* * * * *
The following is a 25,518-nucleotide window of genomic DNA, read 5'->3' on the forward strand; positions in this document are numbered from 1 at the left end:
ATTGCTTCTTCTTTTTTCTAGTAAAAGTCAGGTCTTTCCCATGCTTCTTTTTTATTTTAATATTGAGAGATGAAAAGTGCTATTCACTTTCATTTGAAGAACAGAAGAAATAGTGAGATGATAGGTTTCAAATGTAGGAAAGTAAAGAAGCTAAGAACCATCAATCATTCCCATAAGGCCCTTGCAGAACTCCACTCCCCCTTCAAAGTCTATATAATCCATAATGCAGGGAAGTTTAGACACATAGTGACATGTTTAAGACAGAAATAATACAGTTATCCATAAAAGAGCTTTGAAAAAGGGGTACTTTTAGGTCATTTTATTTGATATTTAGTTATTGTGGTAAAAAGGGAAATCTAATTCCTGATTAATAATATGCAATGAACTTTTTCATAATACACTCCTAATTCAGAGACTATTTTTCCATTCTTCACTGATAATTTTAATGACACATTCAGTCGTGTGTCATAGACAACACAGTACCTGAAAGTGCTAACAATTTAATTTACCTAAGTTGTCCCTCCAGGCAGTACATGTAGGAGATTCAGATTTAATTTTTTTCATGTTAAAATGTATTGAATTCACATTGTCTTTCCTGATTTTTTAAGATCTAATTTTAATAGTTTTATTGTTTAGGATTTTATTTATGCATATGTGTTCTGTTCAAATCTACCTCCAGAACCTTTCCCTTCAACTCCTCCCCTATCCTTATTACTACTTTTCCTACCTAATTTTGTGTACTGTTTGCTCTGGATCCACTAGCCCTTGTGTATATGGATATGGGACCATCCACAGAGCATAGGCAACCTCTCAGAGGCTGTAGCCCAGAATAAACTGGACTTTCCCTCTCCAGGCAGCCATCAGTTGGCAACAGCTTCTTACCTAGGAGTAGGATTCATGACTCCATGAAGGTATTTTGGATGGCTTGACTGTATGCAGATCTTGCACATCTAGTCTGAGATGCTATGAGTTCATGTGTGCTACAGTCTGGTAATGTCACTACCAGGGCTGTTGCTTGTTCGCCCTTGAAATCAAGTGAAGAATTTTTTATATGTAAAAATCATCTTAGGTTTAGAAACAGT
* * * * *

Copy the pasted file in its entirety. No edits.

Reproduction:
The following is a 25,518-nucleotide window of genomic DNA, read 5'->3' on the forward strand; positions in this document are numbered from 1 at the left end:
ATTGCTTCTTCTTTTTTCTAGTAAAAGTCAGGTCTTTCCCATGCTTCTTTTTTATTTTAATATTGAGAGATGAAAAGTGCTATTCACTTTCATTTGAAGAACAGAAGAAATAGTGAGATGATAGGTTTCAAATGTAGGAAAGTAAAGAAGCTAAGAACCATCAATCATTCCCATAAGGCCCTTGCAGAACTCCACTCCCCCTTCAAAGTCTATATAATCCATAATGCAGGGAAGTTTAGACACATAGTGACATGTTTAAGACAGAAATAATACAGTTATCCATAAAAGAGCTTTGAAAAAGGGGTACTTTTAGGTCATTTTATTTGATATTTAGTTATTGTGGTAAAAAGGGAAATCTAATTCCTGATTAATAATATGCAATGAACTTTTTCATAATACACTCCTAATTCAGAGACTATTTTTCCATTCTTCACTGATAATTTTAATGACACATTCAGTCGTGTGTCATAGACAACACAGTACCTGAAAGTGCTAACAATTTAATTTACCTAAGTTGTCCCTCCAGGCAGTACATGTAGGAGATTCAGATTTAATTTTTTTCATGTTAAAATGTATTGAATTCACATTGTCTTTCCTGATTTTTTAAGATCTAATTTTAATAGTTTTATTGTTTAGGATTTTATTTATGCATATGTGTTCTGTTCAAATCTACCTCCAGAACCTTTCCCTTCAACTCCTCCCCTATCCTTATTACTACTTTTCCTACCTAATTTTGTGTACTGTTTGCTCTGGATCCACTAGCCCTTGTGTATATGGATATGGGACCATCCACAGAGCATAGGCAACCTCTCAGAGGCTGTAGCCCAGAATAAACTGGACTTTCCCTCTCCAGGCAGCCATCAGTTGGCAACAGCTTCTTACCTAGGAGTAGGATTCATGACTCCATGAAGGTATTTTGGATGGCTTGACTGTATGCAGATCTTGCACATCTAGTCTGAGATGCTATGAGTTCATGTGTGCTACAGTCTGGTAATGTCACTACCAGGGCTGTTGCTTGTTCGCCCTTGAAATCAAGTGAAGAATTTTTTATATGTAAAAATCATCTTAGGTTTAGAAACAGT